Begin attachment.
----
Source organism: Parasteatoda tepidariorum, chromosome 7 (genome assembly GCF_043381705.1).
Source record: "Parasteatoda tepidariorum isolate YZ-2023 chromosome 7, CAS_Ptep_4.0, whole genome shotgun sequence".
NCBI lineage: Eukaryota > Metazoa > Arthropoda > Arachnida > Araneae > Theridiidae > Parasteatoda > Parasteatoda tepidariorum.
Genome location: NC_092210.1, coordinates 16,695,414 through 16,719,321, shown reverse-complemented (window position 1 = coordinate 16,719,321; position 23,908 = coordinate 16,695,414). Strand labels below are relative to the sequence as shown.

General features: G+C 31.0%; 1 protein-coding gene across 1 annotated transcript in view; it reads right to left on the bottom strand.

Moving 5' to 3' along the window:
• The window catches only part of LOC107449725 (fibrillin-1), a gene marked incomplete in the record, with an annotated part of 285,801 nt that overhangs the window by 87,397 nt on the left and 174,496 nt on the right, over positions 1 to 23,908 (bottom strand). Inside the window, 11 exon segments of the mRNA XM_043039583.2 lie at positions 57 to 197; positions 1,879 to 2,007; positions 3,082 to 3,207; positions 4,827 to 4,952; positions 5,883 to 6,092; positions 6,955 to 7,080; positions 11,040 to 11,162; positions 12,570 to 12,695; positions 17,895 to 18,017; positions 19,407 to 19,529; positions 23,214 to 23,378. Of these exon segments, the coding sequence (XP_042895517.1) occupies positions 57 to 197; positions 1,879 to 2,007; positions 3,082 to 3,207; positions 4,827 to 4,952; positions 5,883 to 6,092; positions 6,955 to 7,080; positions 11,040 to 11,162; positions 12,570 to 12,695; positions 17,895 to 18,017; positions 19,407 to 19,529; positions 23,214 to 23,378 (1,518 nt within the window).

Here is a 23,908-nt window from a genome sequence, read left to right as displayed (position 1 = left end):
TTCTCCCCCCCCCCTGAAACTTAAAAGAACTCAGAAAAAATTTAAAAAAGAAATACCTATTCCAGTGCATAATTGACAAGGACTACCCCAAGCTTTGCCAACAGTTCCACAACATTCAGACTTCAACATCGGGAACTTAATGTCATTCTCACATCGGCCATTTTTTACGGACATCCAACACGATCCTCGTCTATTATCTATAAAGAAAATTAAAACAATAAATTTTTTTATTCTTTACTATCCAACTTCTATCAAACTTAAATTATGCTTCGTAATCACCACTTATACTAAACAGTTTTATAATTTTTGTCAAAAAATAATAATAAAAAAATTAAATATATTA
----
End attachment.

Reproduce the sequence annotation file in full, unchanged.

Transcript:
Source organism: Parasteatoda tepidariorum, chromosome 7 (genome assembly GCF_043381705.1).
Source record: "Parasteatoda tepidariorum isolate YZ-2023 chromosome 7, CAS_Ptep_4.0, whole genome shotgun sequence".
NCBI lineage: Eukaryota > Metazoa > Arthropoda > Arachnida > Araneae > Theridiidae > Parasteatoda > Parasteatoda tepidariorum.
Genome location: NC_092210.1, coordinates 16,695,414 through 16,719,321, shown reverse-complemented (window position 1 = coordinate 16,719,321; position 23,908 = coordinate 16,695,414). Strand labels below are relative to the sequence as shown.

General features: G+C 31.0%; 1 protein-coding gene across 1 annotated transcript in view; it reads right to left on the bottom strand.

Moving 5' to 3' along the window:
• The window catches only part of LOC107449725 (fibrillin-1), a gene marked incomplete in the record, with an annotated part of 285,801 nt that overhangs the window by 87,397 nt on the left and 174,496 nt on the right, over positions 1 to 23,908 (bottom strand). Inside the window, 11 exon segments of the mRNA XM_043039583.2 lie at positions 57 to 197; positions 1,879 to 2,007; positions 3,082 to 3,207; positions 4,827 to 4,952; positions 5,883 to 6,092; positions 6,955 to 7,080; positions 11,040 to 11,162; positions 12,570 to 12,695; positions 17,895 to 18,017; positions 19,407 to 19,529; positions 23,214 to 23,378. Of these exon segments, the coding sequence (XP_042895517.1) occupies positions 57 to 197; positions 1,879 to 2,007; positions 3,082 to 3,207; positions 4,827 to 4,952; positions 5,883 to 6,092; positions 6,955 to 7,080; positions 11,040 to 11,162; positions 12,570 to 12,695; positions 17,895 to 18,017; positions 19,407 to 19,529; positions 23,214 to 23,378 (1,518 nt within the window).

Here is a 23,908-nt window from a genome sequence, read left to right as displayed (position 1 = left end):
TTCTCCCCCCCCCCTGAAACTTAAAAGAACTCAGAAAAAATTTAAAAAAGAAATACCTATTCCAGTGCATAATTGACAAGGACTACCCCAAGCTTTGCCAACAGTTCCACAACATTCAGACTTCAACATCGGGAACTTAATGTCATTCTCACATCGGCCATTTTTTACGGACATCCAACACGATCCTCGTCTATTATCTATAAAGAAAATTAAAACAATAAATTTTTTTATTCTTTACTATCCAACTTCTATCAAACTTAAATTATGCTTCGTAATCACCACTTATACTAAACAGTTTTATAATTTTTGTCAAAAAATAATAATAAAAAAATTAAATATATTA